Sarah Morris is from Leicester, UK and has been teaching internationally for many years. Last year TIC helped Sarah to get her first ever teaching role in Cuba, at the International School of Havana, where she currently teaches science. Here Sarah shares her thoughts on why Havana is such an interesting place to live and work:

A multi-cultural student and staff community is a feature of international schools and I think this dynamic environment really enhances the teaching and learning experience. I’ve worked with students from many different countries, cultures and backgrounds, and colleagues who have worked in various types of schools around the world. Through teaching internationally, I’ve also developed a better understanding of the needs of EASL students and been exposed to different curricula.

Learning Spanish, salsa dancing and travelling in 1950s cars

Having spent the previous five years teaching in Africa, the relative safety and relaxed atmosphere of Havana has been a welcome respite! I have enjoyed the opportunity to improve my Spanish language skills and have started salsa dancing. Havana is a very beautiful and interesting city with an ever-increasing number of entertainment options; particularly with regards to theatre, dance and music. I don't have a car so get around in old 1950's cars which serve as shared taxis, and are inexpensive. Public transport services outside of Havana are much more limited than most other parts of the world and so travel around Cuba hasn't been as frequent as I would have liked.  Having said that, I have managed to visit various places over the last year.  In particular, Vinales, which is a favourite place of mine for a weekend of relaxation, rock climbing or horse riding.

Continuing my passion for animal welfare in Havana

I am interested in animal welfare and have been able to continue this interest in Havana; I’ve collaborated with vets that help street animals. I have even adopted a dog! I found him living in a park with a very serious and life-threatening illness before Christmas. I have another dog whom I rescued from a drain in Sierra Leone last year. The school is accommodating of teachers with pets and many of my colleagues have dogs or cats.  

Overcoming challenges and learning to acclimatise

I think the main challenge of overseas teaching is having to adapt to new contexts in both your personal and professional life. It can all be a bit disorientating at first, especially if you have been very comfortable in your previous place. However, I find throwing myself into as many activities and social events as I can, helps me to acclimatise.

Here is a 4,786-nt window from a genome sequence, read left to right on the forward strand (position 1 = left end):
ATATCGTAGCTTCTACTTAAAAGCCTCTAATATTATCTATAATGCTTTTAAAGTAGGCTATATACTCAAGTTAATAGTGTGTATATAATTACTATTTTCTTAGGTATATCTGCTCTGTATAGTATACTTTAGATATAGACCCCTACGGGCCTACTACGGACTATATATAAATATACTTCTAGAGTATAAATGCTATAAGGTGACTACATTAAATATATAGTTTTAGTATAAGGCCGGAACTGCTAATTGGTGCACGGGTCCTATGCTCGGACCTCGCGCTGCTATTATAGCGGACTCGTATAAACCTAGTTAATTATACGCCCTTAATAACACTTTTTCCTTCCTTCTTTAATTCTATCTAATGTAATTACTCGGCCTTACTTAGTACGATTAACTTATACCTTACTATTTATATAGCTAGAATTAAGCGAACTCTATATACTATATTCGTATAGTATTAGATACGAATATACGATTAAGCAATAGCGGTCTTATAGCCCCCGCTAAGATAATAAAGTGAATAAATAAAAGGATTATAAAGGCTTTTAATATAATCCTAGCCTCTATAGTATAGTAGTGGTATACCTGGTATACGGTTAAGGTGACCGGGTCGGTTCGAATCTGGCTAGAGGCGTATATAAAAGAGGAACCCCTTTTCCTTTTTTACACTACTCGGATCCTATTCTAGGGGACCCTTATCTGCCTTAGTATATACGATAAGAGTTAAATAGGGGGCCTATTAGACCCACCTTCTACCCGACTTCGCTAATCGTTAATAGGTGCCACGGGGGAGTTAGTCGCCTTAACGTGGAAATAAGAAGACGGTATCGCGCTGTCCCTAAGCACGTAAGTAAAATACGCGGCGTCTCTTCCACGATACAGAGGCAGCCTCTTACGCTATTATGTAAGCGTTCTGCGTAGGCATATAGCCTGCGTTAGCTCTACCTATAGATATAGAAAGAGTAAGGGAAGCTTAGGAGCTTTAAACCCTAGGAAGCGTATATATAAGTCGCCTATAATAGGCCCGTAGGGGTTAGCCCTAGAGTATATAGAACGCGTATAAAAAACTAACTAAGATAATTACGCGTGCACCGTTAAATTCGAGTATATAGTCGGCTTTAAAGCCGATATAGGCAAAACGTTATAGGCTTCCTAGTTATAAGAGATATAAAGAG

One of the main challenges I face in Havana is very slow and unavailable internet which can be a pain for lesson planning, and also for personal communication. Phone data does not exist and so outside of work, I have to go to a public park to use Wifi. Secondly, there really is a shortage of any kind of goods beyond the mere basics (supermarkets are sparsely stocked with government branded staples). Some people even stock up on toilet paper when they travel out of Cuba, just to be safe! Despite this, it has been a great privilege to have lived in Cuba whilst it is still a rather mysterious place.

Ask questions and do your research

Overseas teaching is a fantastic lifestyle but job hunting must be taken seriously and all the pros and cons looked into at length. My advice for teachers considering working overseas is to check the background of any school you are considering as much as possible. Always talk to current members of staff, other than your superiors, before taking a role. All schools have weaknesses, don't be afraid to ask about them. I have been lucky to have worked at good schools; however, not all schools are happy and fun places to work. Once the 'honeymoon' phase of working in a new country wears off, you want to make sure that you have a job that you enjoy.

My future plans

My future plans are actually to take a break from teaching for a while. I think it is a dream lifestyle, and it is likely that I'll go back to teaching one day. First, I want to focus on a training and coaching business that I am working on; I am not sure where in the world my next stop will be!

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